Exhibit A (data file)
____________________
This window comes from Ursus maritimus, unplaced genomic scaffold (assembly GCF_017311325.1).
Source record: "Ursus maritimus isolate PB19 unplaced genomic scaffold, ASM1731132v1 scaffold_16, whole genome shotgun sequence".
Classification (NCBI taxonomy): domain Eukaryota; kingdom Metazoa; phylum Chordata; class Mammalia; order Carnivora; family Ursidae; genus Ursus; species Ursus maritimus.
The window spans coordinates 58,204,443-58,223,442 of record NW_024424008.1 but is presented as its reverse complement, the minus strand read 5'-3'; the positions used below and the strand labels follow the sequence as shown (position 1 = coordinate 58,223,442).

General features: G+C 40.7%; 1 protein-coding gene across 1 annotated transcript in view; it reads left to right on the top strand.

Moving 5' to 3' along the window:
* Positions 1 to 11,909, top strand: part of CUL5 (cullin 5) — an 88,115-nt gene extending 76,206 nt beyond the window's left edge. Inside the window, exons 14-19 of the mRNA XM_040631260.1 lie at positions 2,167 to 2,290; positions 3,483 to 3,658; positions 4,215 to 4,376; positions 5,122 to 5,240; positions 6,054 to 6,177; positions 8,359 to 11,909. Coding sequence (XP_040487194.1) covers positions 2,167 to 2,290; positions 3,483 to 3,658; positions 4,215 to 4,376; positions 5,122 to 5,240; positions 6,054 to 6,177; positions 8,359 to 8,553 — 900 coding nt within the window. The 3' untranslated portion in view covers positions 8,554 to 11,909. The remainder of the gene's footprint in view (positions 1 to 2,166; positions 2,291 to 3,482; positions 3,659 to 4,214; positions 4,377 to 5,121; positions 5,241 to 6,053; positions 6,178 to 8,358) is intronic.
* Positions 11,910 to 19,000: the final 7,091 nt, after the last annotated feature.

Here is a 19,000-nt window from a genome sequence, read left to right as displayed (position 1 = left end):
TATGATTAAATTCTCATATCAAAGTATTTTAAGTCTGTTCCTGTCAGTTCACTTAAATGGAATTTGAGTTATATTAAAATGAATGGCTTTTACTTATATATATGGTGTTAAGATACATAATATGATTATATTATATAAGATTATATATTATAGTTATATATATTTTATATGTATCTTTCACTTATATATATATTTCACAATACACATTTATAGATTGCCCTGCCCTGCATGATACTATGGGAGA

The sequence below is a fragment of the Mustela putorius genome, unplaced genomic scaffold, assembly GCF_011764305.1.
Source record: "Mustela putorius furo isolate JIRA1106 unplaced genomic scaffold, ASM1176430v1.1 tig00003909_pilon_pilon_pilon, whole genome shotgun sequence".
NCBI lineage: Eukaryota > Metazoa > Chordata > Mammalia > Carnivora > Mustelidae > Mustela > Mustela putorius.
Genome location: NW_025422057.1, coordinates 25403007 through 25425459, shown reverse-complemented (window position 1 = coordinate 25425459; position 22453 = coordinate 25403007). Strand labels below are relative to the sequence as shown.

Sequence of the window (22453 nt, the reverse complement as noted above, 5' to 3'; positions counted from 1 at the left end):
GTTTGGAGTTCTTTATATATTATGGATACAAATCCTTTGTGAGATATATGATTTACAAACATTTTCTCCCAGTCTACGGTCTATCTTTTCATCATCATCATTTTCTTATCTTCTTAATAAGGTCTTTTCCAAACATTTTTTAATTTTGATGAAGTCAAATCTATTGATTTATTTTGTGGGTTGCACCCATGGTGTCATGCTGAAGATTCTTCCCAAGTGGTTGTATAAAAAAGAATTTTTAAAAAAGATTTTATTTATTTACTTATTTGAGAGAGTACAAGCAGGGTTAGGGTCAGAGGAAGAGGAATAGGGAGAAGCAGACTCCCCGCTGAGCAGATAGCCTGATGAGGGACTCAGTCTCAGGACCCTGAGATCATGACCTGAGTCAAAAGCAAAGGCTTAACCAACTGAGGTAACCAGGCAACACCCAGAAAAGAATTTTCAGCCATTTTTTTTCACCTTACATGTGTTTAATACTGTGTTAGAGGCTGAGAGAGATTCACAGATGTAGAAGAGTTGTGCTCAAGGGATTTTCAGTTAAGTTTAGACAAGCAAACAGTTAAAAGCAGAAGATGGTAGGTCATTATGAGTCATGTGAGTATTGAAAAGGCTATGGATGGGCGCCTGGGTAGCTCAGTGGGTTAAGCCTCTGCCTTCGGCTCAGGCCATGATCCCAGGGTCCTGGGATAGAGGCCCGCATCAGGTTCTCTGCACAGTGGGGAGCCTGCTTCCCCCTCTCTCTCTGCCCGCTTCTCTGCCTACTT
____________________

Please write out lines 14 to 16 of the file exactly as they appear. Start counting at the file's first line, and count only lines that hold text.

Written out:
Genome location: NW_025422057.1, coordinates 25403007 through 25425459, shown reverse-complemented (window position 1 = coordinate 25425459; position 22453 = coordinate 25403007). Strand labels below are relative to the sequence as shown.

Sequence of the window (22453 nt, the reverse complement as noted above, 5' to 3'; positions counted from 1 at the left end):
GTTTGGAGTTCTTTATATATTATGGATACAAATCCTTTGTGAGATATATGATTTACAAACATTTTCTCCCAGTCTACGGTCTATCTTTTCATCATCATCATTTTCTTATCTTCTTAATAAGGTCTTTTCCAAACATTTTTTAATTTTGATGAAGTCAAATCTATTGATTTATTTTGTGGGTTGCACCCATGGTGTCATGCTGAAGATTCTTCCCAAGTGGTTGTATAAAAAAGAATTTTTAAAAAAGATTTTATTTATTTACTTATTTGAGAGAGTACAAGCAGGGTTAGGGTCAGAGGAAGAGGAATAGGGAGAAGCAGACTCCCCGCTGAGCAGATAGCCTGATGAGGGACTCAGTCTCAGGACCCTGAGATCATGACCTGAGTCAAAAGCAAAGGCTTAACCAACTGAGGTAACCAGGCAACACCCAGAAAAGAATTTTCAGCCATTTTTTTTCACCTTACATGTGTTTAATACTGTGTTAGAGGCTGAGAGAGATTCACAGATGTAGAAGAGTTGTGCTCAAGGGATTTTCAGTTAAGTTTAGACAAGCAAACAGTTAAAAGCAGAAGATGGTAGGTCATTATGAGTCATGTGAGTATTGAAAAGGCTATGGATGGGCGCCTGGGTAGCTCAGTGGGTTAAGCCTCTGCCTTCGGCTCAGGCCATGATCCCAGGGTCCTGGGATAGAGGCCCGCATCAGGTTCTCTGCACAGTGGGGAGCCTGCTTCCCCCTCTCTCTCTGCCCGCTTCTCTGCCTACTT